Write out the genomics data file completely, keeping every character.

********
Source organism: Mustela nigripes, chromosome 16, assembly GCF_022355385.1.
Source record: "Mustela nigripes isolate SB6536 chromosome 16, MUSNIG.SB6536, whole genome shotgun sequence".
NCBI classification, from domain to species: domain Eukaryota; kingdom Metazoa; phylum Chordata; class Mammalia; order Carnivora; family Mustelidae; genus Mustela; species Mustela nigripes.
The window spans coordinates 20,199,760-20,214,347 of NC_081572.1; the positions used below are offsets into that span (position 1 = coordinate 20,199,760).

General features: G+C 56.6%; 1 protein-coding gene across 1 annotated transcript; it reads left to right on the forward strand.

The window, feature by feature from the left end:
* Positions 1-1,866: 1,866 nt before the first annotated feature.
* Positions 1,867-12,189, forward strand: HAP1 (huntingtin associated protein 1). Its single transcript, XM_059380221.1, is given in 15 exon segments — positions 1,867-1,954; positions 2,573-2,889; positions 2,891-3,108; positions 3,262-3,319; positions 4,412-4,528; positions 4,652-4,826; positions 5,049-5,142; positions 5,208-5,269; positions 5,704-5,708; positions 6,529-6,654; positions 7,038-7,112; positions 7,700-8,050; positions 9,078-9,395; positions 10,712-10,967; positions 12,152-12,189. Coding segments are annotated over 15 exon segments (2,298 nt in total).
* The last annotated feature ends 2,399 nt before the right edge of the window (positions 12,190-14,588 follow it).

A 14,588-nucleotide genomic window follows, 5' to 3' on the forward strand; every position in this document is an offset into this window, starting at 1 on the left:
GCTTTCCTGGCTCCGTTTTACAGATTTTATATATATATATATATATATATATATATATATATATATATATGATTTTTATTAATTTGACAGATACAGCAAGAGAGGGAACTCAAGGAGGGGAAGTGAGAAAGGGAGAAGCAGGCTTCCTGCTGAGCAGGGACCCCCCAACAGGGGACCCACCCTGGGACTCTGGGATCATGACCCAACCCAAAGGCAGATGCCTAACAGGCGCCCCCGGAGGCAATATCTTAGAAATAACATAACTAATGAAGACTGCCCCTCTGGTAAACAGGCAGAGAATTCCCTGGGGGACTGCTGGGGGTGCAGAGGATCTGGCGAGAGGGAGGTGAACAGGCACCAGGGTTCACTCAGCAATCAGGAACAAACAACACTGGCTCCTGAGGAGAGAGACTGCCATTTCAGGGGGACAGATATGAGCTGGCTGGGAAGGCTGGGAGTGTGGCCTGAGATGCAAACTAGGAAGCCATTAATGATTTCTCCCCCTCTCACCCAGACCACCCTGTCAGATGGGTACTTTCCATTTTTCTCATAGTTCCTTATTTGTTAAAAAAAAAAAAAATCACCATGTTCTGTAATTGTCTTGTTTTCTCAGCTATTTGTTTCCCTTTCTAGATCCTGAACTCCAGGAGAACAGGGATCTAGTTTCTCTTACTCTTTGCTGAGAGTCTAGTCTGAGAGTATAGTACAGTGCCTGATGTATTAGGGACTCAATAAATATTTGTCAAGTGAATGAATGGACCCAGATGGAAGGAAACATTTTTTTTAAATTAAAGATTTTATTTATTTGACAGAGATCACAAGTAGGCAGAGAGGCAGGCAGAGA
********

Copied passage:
Source organism: Mustela nigripes, chromosome 16, assembly GCF_022355385.1.
Source record: "Mustela nigripes isolate SB6536 chromosome 16, MUSNIG.SB6536, whole genome shotgun sequence".
NCBI classification, from domain to species: domain Eukaryota; kingdom Metazoa; phylum Chordata; class Mammalia; order Carnivora; family Mustelidae; genus Mustela; species Mustela nigripes.
The window spans coordinates 20,199,760-20,214,347 of NC_081572.1; the positions used below are offsets into that span (position 1 = coordinate 20,199,760).

General features: G+C 56.6%; 1 protein-coding gene across 1 annotated transcript; it reads left to right on the forward strand.

The window, feature by feature from the left end:
* Positions 1-1,866: 1,866 nt before the first annotated feature.
* Positions 1,867-12,189, forward strand: HAP1 (huntingtin associated protein 1). Its single transcript, XM_059380221.1, is given in 15 exon segments — positions 1,867-1,954; positions 2,573-2,889; positions 2,891-3,108; positions 3,262-3,319; positions 4,412-4,528; positions 4,652-4,826; positions 5,049-5,142; positions 5,208-5,269; positions 5,704-5,708; positions 6,529-6,654; positions 7,038-7,112; positions 7,700-8,050; positions 9,078-9,395; positions 10,712-10,967; positions 12,152-12,189. Coding segments are annotated over 15 exon segments (2,298 nt in total).
* The last annotated feature ends 2,399 nt before the right edge of the window (positions 12,190-14,588 follow it).

A 14,588-nucleotide genomic window follows, 5' to 3' on the forward strand; every position in this document is an offset into this window, starting at 1 on the left:
GCTTTCCTGGCTCCGTTTTACAGATTTTATATATATATATATATATATATATATATATATATATATATATGATTTTTATTAATTTGACAGATACAGCAAGAGAGGGAACTCAAGGAGGGGAAGTGAGAAAGGGAGAAGCAGGCTTCCTGCTGAGCAGGGACCCCCCAACAGGGGACCCACCCTGGGACTCTGGGATCATGACCCAACCCAAAGGCAGATGCCTAACAGGCGCCCCCGGAGGCAATATCTTAGAAATAACATAACTAATGAAGACTGCCCCTCTGGTAAACAGGCAGAGAATTCCCTGGGGGACTGCTGGGGGTGCAGAGGATCTGGCGAGAGGGAGGTGAACAGGCACCAGGGTTCACTCAGCAATCAGGAACAAACAACACTGGCTCCTGAGGAGAGAGACTGCCATTTCAGGGGGACAGATATGAGCTGGCTGGGAAGGCTGGGAGTGTGGCCTGAGATGCAAACTAGGAAGCCATTAATGATTTCTCCCCCTCTCACCCAGACCACCCTGTCAGATGGGTACTTTCCATTTTTCTCATAGTTCCTTATTTGTTAAAAAAAAAAAAAATCACCATGTTCTGTAATTGTCTTGTTTTCTCAGCTATTTGTTTCCCTTTCTAGATCCTGAACTCCAGGAGAACAGGGATCTAGTTTCTCTTACTCTTTGCTGAGAGTCTAGTCTGAGAGTATAGTACAGTGCCTGATGTATTAGGGACTCAATAAATATTTGTCAAGTGAATGAATGGACCCAGATGGAAGGAAACATTTTTTTTAAATTAAAGATTTTATTTATTTGACAGAGATCACAAGTAGGCAGAGAGGCAGGCAGAGA